On Eggs and Egg-hunters (Linux/x64)

Photo by Kony Xyzx on Unsplash

Eggs? Hunting? What are we talking about?

In exploit development, an Egg is a full shellcode payload that usually has a nop sled at the beginning. The start of the payload (usually the nop sled) will have a particular signature that we will use to identify where our shellcode is placed in memory. Sometime you can’t know beforehand where is your shellcode going to be allocated in memory. So you can use the egg’s signature (usually the first 8 bytes of the payload) to find the exact place.

An Egg-Hunter is a piece of shellcode that searches for a particular signature in a process’ Virtual Address Space (a.k.a VAS) and jumps to the payload.

This is useful when dealing with a small input buffer. Imagine that we could place a large payload in a non-vulnerable buffer and then use the egg-hunter in a vulnerable buffer to search for the larger payload and execute it flawlessly.

Photo by Claudio Hirschberger on Unsplash

The general use-case would be:

1- We provide the shellcode with the actual payload we want to execute (a reverse shell, for example).

2- This shellcode will be placed in a random section of the VAS.

3- We then exploit a vulnerability and execute the egg-hunter shellcode.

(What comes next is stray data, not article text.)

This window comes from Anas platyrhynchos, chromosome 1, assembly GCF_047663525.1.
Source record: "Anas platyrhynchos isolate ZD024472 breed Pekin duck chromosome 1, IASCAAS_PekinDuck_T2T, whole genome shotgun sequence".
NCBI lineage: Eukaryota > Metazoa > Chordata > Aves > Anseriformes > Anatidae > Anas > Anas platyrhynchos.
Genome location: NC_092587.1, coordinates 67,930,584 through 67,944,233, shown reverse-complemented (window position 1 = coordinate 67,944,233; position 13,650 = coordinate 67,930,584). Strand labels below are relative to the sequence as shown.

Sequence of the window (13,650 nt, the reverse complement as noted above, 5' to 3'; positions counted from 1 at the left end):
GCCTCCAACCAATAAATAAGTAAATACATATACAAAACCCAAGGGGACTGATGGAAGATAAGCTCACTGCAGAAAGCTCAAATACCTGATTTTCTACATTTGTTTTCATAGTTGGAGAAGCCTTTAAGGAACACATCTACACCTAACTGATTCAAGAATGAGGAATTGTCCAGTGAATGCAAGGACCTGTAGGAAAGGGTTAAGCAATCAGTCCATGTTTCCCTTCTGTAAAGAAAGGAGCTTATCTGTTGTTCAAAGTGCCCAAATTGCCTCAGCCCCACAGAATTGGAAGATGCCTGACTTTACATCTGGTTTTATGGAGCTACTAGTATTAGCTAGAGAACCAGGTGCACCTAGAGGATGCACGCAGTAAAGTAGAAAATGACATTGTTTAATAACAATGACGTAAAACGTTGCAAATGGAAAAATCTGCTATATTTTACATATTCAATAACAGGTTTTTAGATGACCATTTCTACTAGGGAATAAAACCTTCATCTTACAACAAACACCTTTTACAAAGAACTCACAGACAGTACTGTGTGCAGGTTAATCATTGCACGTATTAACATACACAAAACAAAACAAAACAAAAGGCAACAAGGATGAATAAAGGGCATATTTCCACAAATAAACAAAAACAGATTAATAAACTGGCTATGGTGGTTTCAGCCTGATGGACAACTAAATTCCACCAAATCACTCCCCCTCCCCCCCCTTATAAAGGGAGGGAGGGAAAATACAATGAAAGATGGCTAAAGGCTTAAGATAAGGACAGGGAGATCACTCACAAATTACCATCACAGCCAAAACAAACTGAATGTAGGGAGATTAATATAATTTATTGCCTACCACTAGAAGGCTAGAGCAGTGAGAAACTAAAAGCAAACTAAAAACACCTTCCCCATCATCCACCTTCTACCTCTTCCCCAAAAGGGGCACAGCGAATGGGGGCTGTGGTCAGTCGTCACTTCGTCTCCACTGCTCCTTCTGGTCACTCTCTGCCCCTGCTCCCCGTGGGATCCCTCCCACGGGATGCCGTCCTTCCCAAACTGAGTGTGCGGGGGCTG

4- The egg-hunter goes through the whole VAS searching for the larger payload. Once it finds the payload it jumps into it.

5- The larger and final payload is executed. Giving us the ability to use a large payload that would be impossible to use otherwise.

In this example, we are using a single egg-hunter but take into consideration this technique could be chained multiple times to execute really large staged payloads.

Anatomy of an egg-hunter

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An egg-hunter should have the following properties:

1- It should be robust

It should be able to step into invalid memory regions without crashing the application. Therefore, it should somehow manage the dereference of invalid addresses and the exceptions occurred when, for example, it tries to read from a privileged/critical memory region.

2- It should be small

The main purpose of an egg-hunter is to fit where no other payload could. If we could fit our regular shell payload, why would we need this for? So, naturally, size is one of the most important aspects of an egg-hunter.

3- It should be fast

Waiting for several minutes while the egg-hunter searches for the payload would be a pain. This is certainly not the most important property for an egg-hunter, as we (as a general rule) don’t want to detriment robustness or size in order to make it faster.

Anatomy of an egg

The egg can be any payload of which we will take the first 8 bytes as the signature. In general, the first 8 bytes are part of a nop sled (to improve robustness) so we’ll focus on that kind.

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; Signature sample 1 (8 bytes long ) 
; String representation "\x90\x50\x90\x50\x90\x50\x90\x50"
; Hexadecimal 32-bit 0x90509050 0x90509050
; Hexadecimal 64-bit 0x9050905090509050
; Assembly code:
90 nop
50 push rax
90 nop
50 push rax
90 nop
50 push rax
90 nop
50 push rax
-- -- -- -- --; Signature sample 2 (8 bytes long )
; String representation "\x99\x99\x90\x99\x99\x99\x90\x99"